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  • Product Name: AS-EQ1 sub EQ
  • Manufacturer: SVSound
  • Review Date: May 12, 2009 09:15
  • MSRP: $799
  • First Impression: Gotta Have It!
  • Buy Now
  • Driven by an advanced Digital Signal Processor (DSP) using sophisticated Audyssey customized
    room-correction algorithms
  • Utilizes Adaptive Low Frequency Correction Technology (ALFC) from Audyssey Lab the most advanced
    bass calibration method available to consumers today
  • Performs in both frequency and time domain, for superior artifact-free bass adapted for your room
  • Dual subwoofer processing for better blending and integration with main channels
  • FIR filters to avoid time/phase distortion inherent with IIR filters for superior bass clarity
  • Corrects bass for an incredible 32 positions in horizontal and vertical space to cover any listening area
  • Heavy-duty steel chassis with SVS's magnetically-retained CNC'd aluminum face-plate
  • Twin sub in, twin out, with multiple configuration modes. Mains level calibration signal output jack.
  • Easy-to-use laptop PC graphical user interface (GUI) and CD operating software and users' guide
  • Dedicated Audyssey microphone and AV receiver external calibration pass thru cables included
  • High quality, isolated 12V. power supply, and USB cable included
  • On-line SVS tech support page for easy software updates, upgrades and news
  • Power and unit status LEDs
  • Front-panel easy access for calibration microphone and USB connection
  • Final test and assembly in SVS's Ohio headquarters
  • Limited production, world-wide distribution only by exclusive SVS resellers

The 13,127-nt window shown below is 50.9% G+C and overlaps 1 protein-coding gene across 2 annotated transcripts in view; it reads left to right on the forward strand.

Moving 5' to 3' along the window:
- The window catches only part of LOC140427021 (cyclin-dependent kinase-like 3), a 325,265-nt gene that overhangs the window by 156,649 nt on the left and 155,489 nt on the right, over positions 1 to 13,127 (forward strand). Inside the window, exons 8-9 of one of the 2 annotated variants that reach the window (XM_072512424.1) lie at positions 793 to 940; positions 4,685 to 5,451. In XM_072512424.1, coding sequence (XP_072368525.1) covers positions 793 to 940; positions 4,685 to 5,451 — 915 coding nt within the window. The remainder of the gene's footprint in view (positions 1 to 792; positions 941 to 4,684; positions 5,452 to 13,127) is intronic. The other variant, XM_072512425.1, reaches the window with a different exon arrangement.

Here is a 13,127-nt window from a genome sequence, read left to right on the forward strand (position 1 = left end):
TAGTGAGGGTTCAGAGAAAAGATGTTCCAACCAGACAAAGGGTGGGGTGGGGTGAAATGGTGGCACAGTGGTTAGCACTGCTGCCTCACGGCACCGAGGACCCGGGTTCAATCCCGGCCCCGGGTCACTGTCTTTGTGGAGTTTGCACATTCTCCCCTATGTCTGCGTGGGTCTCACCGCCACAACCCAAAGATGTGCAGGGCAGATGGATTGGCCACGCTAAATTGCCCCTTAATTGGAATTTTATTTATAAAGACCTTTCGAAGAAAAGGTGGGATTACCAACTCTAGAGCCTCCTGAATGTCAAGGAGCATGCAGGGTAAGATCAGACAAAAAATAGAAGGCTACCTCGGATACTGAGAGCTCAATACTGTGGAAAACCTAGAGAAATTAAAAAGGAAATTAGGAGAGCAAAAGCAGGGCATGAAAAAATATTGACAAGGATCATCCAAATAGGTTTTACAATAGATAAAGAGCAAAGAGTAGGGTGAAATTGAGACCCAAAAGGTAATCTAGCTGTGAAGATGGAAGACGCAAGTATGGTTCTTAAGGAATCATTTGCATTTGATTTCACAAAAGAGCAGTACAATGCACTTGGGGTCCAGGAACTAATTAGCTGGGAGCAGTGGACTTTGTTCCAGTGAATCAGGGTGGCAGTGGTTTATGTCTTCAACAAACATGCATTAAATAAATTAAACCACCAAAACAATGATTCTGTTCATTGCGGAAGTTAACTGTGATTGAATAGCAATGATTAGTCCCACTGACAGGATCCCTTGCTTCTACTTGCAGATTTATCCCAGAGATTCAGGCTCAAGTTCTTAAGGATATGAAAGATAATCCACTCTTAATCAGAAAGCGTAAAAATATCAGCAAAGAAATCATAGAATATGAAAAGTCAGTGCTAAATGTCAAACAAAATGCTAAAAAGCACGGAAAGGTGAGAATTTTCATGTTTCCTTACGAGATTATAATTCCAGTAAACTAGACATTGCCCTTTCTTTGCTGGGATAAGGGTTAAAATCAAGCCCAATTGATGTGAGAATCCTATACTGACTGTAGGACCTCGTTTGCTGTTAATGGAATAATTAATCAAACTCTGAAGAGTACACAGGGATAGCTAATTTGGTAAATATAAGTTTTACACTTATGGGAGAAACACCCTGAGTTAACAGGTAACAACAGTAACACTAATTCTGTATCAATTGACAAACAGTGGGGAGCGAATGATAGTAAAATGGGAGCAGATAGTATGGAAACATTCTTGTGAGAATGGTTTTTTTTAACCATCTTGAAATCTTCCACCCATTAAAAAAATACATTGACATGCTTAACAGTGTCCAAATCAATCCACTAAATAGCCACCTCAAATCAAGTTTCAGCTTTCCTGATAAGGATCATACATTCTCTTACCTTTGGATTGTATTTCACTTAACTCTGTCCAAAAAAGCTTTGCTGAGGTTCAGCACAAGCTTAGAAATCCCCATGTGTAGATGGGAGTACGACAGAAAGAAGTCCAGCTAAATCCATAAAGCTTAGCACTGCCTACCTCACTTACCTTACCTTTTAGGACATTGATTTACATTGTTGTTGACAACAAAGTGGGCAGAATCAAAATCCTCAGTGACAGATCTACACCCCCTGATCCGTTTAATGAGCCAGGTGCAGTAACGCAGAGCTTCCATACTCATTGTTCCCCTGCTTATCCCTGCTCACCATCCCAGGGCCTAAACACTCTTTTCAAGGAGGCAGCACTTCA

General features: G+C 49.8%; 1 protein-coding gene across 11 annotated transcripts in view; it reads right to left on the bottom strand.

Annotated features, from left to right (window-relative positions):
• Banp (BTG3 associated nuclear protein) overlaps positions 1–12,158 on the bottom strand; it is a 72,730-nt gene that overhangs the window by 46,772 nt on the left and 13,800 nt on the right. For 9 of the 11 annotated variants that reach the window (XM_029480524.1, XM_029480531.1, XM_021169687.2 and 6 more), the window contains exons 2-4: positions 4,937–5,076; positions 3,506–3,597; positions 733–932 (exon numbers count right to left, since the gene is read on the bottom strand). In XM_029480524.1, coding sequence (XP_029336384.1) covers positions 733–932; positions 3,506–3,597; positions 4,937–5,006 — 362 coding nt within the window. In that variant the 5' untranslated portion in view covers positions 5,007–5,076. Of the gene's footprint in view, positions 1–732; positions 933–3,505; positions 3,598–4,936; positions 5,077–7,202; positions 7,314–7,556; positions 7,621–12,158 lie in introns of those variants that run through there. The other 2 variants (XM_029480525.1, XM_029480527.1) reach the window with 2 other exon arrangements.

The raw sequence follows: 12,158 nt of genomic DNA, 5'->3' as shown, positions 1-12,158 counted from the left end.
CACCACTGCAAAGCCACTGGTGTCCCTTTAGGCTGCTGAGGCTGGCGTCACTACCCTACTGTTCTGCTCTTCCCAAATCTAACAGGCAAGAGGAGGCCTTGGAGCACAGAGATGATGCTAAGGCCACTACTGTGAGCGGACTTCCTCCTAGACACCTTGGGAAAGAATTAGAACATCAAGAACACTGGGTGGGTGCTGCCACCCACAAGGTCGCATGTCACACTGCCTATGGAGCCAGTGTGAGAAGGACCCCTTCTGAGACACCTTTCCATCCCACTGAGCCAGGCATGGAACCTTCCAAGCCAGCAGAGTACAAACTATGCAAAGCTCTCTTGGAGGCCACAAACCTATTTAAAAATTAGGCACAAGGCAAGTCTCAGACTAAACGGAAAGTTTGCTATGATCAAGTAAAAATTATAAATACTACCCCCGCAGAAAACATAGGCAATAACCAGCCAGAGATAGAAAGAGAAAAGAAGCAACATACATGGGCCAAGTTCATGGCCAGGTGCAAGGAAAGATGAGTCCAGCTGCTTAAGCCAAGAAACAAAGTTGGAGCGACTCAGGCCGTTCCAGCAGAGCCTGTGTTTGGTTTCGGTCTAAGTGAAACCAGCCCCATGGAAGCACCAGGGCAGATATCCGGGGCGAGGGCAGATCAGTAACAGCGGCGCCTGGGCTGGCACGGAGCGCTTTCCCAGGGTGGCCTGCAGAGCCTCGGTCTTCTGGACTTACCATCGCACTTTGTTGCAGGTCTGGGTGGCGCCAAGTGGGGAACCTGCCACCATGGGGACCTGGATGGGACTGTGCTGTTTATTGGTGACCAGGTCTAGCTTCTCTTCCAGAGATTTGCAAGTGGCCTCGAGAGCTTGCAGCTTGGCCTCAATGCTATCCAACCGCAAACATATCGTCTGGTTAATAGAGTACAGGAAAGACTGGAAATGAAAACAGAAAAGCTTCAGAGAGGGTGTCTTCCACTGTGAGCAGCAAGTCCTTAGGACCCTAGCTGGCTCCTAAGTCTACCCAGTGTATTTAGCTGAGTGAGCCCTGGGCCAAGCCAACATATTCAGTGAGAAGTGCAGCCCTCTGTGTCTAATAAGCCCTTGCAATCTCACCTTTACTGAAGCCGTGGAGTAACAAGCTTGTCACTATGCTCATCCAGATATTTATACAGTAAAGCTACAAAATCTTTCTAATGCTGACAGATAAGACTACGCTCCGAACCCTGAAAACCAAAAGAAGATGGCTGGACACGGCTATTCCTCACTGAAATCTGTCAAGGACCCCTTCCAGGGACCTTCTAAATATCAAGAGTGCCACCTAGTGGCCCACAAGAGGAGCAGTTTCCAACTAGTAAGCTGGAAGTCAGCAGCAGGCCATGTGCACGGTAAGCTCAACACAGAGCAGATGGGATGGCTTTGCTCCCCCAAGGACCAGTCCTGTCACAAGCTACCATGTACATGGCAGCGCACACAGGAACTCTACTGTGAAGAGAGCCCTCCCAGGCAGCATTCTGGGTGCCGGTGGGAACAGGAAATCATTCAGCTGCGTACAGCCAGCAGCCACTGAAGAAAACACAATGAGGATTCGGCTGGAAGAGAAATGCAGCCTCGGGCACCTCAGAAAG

Executive Overview

as_eq01_woplateThere are so few standalone active room correction systems on the market these days. Those that are available tend to be standalone not only in function but price costing many thousands of dollars. The alternative is usually to buy a sub with some manual correction (like a signal parametric EQ knob), an expensive sub with a more complete suite, or to buy a new receiver every few years. The ones with the really good room correction system usually cost quite a bit of money so again, you're stuck with a substantial investment. Even if you have purchased a receiver in the last few years, the newest ones are coming out with multiple subwoofer outputs which is giving most every audioholic a bad case of upgraditus.

as_eq01_subeq_guiSVS may have what ails you. For a very reasonable (in this category) $799 (currently $699 on preorder) the AS-EQ1 sub EQ is their new standalone room correction system. A joint venture with Audyssey Labs, a name that is becoming synonymous with room correction, the AS-EQ1 offers computer interface, dual subs, and some very interesting aesthetics. The unit sports a magnetic faceplate which covers all the controls and most of the lights. The SVS and Audyssey logos are prominently placed on the faceplate but not the control face underneath. This has your mic inputs and outputs and your USB connection.

Unlike other standalone room correction systems (most notably the Velodyne SMS-1), the AS-EQ1 seems to be taking a different tact altogether. Most room correction systems use parametric EQs - the Audyssey solution uses a system of FIR filters (more info here). In fact, you may be familiar with the particular flavor of Audyssey used by the AS-EQ1 - MultEQ. While they don't specify this, the fact that the SVS version can take up to 32 measurement positions suggests that they are actually using MultEQ XT. This is often found on the very best receivers on the market with only one more "higher end" version of Audyssey available - MultEQ Pro. Receivers with MultEQ XT generally run in the $1000+ range.

as_eq01_fullbackWith dual sub support, the AS-EQ1 is definitely a forward thinking product. The tweakers in the audience might not be as in love with the AS-EQ1 however as it is mostly an automatic process. Unlike other solutions in the same range, the AS-EQ1 will do most of the work for you - you just have to set up the mic and press "go." What was a slightly odd choice was that the SVS solution doesn't have a onscreen interface. Instead, you have to plug it in to your computer. Not a problem for those of us with laptops (or really long cables) but could discourage some buyers. You're definitely going to want to be aware of this limitation.